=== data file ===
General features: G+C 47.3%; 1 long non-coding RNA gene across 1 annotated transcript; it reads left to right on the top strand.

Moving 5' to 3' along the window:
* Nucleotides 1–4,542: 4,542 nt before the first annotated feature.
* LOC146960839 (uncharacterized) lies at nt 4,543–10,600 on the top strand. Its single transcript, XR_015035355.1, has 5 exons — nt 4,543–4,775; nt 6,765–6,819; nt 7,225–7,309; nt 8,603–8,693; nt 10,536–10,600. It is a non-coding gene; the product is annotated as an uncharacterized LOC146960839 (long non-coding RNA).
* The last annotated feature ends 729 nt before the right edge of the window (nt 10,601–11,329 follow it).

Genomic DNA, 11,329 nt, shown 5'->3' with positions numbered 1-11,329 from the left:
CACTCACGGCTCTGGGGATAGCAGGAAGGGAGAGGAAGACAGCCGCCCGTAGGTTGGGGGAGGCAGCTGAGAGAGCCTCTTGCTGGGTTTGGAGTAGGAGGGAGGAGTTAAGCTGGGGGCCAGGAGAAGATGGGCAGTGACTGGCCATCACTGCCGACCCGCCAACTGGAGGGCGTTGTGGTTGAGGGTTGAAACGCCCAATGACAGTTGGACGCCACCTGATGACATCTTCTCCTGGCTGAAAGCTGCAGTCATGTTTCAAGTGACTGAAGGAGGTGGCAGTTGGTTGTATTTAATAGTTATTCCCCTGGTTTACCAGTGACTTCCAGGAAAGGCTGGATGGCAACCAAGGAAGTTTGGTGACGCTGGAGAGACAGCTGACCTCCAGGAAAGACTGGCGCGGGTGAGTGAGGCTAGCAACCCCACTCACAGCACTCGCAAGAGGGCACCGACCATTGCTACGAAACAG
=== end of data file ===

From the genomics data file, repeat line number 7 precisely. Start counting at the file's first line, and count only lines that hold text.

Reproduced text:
CACTCACGGCTCTGGGGATAGCAGGAAGGGAGAGGAAGACAGCCGCCCGTAGGTTGGGGGAGGCAGCTGAGAGAGCCTCTTGCTGGGTTTGGAGTAGGAGGGAGGAGTTAAGCTGGGGGCCAGGAGAAGATGGGCAGTGACTGGCCATCACTGCCGACCCGCCAACTGGAGGGCGTTGTGGTTGAGGGTTGAAACGCCCAATGACAGTTGGACGCCACCTGATGACATCTTCTCCTGGCTGAAAGCTGCAGTCATGTTTCAAGTGACTGAAGGAGGTGGCAGTTGGTTGTATTTAATAGTTATTCCCCTGGTTTACCAGTGACTTCCAGGAAAGGCTGGATGGCAACCAAGGAAGTTTGGTGACGCTGGAGAGACAGCTGACCTCCAGGAAAGACTGGCGCGGGTGAGTGAGGCTAGCAACCCCACTCACAGCACTCGCAAGAGGGCACCGACCATTGCTACGAAACAG